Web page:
Nichols sued Minnick for his commission, claiming he used Blickensdorf as a straw man to purchase the club and he breached his fiduciary duty to her by failing to disclose those loans. The trial court ruled Minnick breached his fiduciary duty, but disgorgement of his commission wasn't an appropriate remedy because Nichols didn't prove she suffered monetary damages.

The trial court also found the breach was not serious because Nichols had reason to know of a relationship between the two men based on the purchase agreement in which Blickensdorf stated he would pay Minnick's commission. The Indiana Court of Appeals affirmed the trial court decision. The Supreme Court granted transfer because the trial court applied the wrong legal standard to the case.

Minnick argued Nichols shouldn't receive tort damages or restitution, which are remedies for the breach of duty to disclose material information, because Nichols didn't suffer a loss from the sale because she received the total purchase price. The Supreme Court agreed with the trial court, which found Nichols didn't prove she suffered any monetary loss as a result of Minnick's actions. However, the trial court erred when it concluded disgorgement wasn't required, wrote Justice Theodore Boehm.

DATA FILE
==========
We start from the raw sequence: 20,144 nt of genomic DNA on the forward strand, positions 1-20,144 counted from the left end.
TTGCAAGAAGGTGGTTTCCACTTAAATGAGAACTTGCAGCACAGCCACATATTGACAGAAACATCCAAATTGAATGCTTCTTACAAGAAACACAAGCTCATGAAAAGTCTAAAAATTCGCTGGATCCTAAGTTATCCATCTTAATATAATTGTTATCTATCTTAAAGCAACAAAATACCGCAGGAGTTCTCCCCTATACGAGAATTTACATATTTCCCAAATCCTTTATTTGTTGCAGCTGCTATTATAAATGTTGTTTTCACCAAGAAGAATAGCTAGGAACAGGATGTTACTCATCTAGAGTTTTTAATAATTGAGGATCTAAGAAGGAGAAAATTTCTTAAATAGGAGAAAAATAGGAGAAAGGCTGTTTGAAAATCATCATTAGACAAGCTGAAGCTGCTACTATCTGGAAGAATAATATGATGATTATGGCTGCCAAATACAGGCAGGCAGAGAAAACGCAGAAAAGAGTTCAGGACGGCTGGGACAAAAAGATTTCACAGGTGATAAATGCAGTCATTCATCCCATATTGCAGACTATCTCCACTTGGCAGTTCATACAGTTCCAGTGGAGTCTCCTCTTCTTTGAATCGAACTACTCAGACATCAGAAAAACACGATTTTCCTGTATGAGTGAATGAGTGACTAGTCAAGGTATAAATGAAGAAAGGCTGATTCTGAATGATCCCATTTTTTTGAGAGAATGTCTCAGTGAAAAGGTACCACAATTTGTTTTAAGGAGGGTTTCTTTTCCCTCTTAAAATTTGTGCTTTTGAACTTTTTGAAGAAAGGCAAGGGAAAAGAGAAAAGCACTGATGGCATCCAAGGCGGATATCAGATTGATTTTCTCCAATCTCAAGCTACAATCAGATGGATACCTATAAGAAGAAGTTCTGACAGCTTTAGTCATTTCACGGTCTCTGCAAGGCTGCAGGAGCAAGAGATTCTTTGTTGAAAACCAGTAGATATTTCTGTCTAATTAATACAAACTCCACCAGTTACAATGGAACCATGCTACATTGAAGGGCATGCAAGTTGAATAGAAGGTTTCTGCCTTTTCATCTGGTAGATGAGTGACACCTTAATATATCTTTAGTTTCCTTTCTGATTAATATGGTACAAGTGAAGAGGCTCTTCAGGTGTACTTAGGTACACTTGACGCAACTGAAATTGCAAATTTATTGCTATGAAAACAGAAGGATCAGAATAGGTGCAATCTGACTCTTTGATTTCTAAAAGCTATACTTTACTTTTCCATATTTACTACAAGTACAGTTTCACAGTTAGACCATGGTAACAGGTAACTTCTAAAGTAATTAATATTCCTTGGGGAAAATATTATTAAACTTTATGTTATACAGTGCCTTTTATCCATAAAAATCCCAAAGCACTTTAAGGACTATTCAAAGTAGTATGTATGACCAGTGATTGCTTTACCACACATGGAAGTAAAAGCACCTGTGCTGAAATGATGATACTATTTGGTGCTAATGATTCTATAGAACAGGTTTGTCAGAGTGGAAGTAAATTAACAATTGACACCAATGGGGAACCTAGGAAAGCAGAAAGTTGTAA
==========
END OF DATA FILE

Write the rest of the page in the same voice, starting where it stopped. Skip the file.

Disgorgement may be the only available remedy for someone because harm to the principal is difficult to prove, and it removes the temptation for an agent to act in a way that breaches the fiduciary duty in hope no harm will happen to the principal or the principal will be unable to prove the harm in litigation. The disgorgement rule facilitates the principal's trust on which a fiduciary relationship is grounded, the justice wrote.

The trial court's conclusion was inconsistent in that although Minnick breached his fiduciary duty to Nichols, the breach was not a serious violation that requires him to repay his commission. Disgorgement is required, although it may be of little consequence, Justice Boehm wrote. Minnick received a $22,500 note from Blickensdorf instead of a monetary payment. Equity requires that Minnick transfer to Nichols what he wrongfully obtained, which in this case is the note and any payments he received toward that debt, plus interest at the statutory rate 8 percent per annum.